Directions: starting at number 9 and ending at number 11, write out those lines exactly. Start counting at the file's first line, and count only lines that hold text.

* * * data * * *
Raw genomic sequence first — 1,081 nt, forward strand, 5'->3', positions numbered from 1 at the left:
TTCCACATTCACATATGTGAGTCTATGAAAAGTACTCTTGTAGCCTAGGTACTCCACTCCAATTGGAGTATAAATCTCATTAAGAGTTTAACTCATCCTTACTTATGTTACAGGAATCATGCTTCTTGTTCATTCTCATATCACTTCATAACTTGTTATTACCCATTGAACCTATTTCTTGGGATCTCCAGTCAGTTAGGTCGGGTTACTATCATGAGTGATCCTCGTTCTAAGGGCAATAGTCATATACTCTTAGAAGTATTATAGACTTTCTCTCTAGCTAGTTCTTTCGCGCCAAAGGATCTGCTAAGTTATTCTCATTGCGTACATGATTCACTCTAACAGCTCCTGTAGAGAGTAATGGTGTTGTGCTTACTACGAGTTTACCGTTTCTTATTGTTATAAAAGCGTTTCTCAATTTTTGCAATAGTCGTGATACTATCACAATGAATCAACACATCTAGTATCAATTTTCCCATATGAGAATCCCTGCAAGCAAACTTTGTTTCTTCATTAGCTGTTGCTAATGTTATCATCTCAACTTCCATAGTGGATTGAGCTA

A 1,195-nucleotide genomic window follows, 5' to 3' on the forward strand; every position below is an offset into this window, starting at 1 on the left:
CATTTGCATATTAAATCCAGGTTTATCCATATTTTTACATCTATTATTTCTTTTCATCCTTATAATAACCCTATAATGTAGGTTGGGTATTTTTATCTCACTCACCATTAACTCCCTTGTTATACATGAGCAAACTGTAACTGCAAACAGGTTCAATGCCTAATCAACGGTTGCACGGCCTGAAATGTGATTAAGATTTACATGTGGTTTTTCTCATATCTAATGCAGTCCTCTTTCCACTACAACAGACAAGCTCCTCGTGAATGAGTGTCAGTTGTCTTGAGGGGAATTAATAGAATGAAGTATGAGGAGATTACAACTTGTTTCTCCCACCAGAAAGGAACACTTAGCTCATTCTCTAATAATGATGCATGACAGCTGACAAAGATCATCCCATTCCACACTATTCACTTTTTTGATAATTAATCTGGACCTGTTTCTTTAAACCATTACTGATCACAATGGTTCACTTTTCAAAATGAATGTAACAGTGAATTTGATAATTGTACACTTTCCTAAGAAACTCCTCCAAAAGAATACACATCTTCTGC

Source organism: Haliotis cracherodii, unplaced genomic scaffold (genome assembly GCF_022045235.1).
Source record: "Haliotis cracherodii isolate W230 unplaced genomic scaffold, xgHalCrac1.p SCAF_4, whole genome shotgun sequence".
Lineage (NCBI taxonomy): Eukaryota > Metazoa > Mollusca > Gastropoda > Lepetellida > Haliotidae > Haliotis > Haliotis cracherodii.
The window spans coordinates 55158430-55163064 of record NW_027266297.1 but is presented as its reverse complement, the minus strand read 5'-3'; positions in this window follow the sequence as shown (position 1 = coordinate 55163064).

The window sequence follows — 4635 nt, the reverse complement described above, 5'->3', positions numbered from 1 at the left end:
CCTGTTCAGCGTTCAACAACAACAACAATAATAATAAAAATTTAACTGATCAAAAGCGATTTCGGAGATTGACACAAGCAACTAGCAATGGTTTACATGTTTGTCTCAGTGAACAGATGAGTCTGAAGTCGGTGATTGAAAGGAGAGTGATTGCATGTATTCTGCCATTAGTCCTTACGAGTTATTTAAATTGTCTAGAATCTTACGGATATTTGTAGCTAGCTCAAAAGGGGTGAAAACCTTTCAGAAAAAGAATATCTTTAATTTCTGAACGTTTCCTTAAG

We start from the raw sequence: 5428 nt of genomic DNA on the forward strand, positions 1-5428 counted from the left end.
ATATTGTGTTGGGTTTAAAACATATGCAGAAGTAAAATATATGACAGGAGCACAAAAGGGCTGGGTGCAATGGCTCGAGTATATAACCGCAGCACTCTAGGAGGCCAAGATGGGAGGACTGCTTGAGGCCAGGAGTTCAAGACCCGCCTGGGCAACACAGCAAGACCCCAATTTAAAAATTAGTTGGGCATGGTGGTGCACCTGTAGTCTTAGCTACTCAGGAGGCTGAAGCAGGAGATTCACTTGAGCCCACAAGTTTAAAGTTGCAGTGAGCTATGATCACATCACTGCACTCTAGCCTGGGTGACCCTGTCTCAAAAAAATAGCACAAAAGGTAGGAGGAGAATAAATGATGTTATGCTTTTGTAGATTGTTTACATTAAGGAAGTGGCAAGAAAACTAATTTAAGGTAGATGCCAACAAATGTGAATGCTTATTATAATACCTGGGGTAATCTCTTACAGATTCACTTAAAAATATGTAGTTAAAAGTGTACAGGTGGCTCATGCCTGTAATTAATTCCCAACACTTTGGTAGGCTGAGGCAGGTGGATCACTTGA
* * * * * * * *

The window sequence follows — 4635 nt, the reverse complement described above, 5'->3', positions numbered from 1 at the left end:
CCTGTTCAGCGTTCAACAACAACAACAATAATAATAAAAATTTAACTGATCAAAAGCGATTTCGGAGATTGACACAAGCAACTAGCAATGGTTTACATGTTTGTCTCAGTGAACAGATGAGTCTGAAGTCGGTGATTGAAAGGAGAGTGATTGCATGTATTCTGCCATTAGTCCTTACGAGTTATTTAAATTGTCTAGAATCTTACGGATATTTGTAGCTAGCTCAAAAGGGGTGAAAACCTTTCAGAAAAAGAATATCTTTAATTTCTGAACGTTTCCTTAAG

We start from the raw sequence: 5428 nt of genomic DNA on the forward strand, positions 1-5428 counted from the left end.